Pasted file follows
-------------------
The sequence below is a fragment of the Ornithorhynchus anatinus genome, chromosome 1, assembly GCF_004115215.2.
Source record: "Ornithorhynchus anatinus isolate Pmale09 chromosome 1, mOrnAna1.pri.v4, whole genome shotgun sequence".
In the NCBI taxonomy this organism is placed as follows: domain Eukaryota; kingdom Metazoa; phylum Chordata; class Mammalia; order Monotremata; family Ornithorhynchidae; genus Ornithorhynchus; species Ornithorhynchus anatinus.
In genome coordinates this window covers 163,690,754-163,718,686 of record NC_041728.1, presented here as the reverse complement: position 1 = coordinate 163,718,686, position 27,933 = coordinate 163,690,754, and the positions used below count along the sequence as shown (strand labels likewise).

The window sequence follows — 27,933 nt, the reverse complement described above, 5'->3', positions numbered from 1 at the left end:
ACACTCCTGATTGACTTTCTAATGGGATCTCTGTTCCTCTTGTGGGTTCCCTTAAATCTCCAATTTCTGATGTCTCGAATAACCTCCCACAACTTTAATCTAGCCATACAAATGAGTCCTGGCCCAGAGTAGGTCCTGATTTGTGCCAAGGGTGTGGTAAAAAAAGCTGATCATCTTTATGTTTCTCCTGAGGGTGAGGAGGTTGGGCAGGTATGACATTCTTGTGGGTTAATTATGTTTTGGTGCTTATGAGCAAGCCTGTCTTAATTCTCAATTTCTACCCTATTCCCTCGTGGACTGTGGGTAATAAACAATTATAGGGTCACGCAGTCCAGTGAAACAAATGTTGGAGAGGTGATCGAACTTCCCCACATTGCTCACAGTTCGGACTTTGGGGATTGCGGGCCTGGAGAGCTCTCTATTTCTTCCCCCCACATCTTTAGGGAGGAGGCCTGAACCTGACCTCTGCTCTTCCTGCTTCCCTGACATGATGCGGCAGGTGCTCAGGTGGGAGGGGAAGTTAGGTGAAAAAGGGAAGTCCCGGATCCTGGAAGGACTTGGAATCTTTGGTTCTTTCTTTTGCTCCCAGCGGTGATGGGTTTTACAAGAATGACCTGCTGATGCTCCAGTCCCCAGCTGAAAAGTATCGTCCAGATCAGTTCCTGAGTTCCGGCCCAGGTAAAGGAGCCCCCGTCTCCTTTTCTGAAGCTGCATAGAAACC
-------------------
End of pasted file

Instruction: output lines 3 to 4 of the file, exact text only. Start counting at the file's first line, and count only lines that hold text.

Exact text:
In the NCBI taxonomy this organism is placed as follows: domain Eukaryota; kingdom Metazoa; phylum Chordata; class Mammalia; order Monotremata; family Ornithorhynchidae; genus Ornithorhynchus; species Ornithorhynchus anatinus.
In genome coordinates this window covers 163,690,754-163,718,686 of record NC_041728.1, presented here as the reverse complement: position 1 = coordinate 163,718,686, position 27,933 = coordinate 163,690,754, and the positions used below count along the sequence as shown (strand labels likewise).